Antibiotic resistance is making gonorrhea harder and sometimes even impossible to treat, according to a new warning from the World Health Organization (WHO). Therefore, a new drug may be urgently needed to treat the disease.
Gonorrhea, also called “the clap“, is a disease caused by bacteria. Untreated, it can cause painful pelvic inflammation in women, and infertility in both genders.
In extreme cases, the bacteria can spread in the blood to cause life-threatening infections in other parts of the body.
Symptoms of infection include painful urination and abnormal discharge, but many will experience no symptoms at all.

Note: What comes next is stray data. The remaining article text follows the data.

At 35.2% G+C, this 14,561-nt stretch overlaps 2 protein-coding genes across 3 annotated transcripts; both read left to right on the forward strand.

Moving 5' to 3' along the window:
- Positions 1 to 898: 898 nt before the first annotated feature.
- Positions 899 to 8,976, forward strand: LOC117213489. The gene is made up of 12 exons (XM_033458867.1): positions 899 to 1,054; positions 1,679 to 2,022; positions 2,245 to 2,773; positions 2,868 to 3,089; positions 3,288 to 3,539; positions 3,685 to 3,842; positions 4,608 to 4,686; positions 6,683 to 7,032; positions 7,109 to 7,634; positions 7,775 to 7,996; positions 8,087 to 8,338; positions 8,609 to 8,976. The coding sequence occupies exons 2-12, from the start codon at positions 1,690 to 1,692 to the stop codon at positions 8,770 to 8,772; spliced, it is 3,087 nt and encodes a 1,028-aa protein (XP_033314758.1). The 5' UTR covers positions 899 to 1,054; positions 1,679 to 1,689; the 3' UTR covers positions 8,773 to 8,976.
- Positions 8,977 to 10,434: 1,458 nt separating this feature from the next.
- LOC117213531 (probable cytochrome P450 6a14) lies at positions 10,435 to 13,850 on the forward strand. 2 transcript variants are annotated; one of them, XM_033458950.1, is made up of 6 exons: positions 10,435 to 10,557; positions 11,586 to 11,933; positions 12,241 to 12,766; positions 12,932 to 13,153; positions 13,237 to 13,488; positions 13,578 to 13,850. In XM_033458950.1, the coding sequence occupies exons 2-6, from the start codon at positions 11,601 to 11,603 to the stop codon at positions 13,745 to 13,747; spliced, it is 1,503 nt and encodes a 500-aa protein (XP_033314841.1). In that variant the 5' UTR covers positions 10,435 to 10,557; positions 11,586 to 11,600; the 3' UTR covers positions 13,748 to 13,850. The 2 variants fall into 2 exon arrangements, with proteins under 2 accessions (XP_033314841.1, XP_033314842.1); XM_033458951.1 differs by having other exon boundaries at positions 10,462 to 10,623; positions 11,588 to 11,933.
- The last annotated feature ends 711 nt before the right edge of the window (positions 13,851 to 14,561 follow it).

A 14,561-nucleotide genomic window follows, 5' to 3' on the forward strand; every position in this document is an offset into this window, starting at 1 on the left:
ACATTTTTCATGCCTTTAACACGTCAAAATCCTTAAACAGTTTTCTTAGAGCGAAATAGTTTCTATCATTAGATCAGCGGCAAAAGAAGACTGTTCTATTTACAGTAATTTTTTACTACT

Gonorrhea resistance to penicillin and tetracycline, a common broad-spectrum antibiotic, first emerged in the 1970s in Asia, spreading to the rest of the world during the early 1980s, according to the WHO.
Resistance to the next level antibiotic, ciprofloxacin, developed in the mid-2000s.
A third generation of drugs called cephalosporins — orally-administered cefixime and injectable ceftriaxone — then came into use.
But resistance to cefixime — and more rarely to ceftriaxone — has now been reported in more than 50 countries.
These are so-called multi-drug resistant (MDR) strains.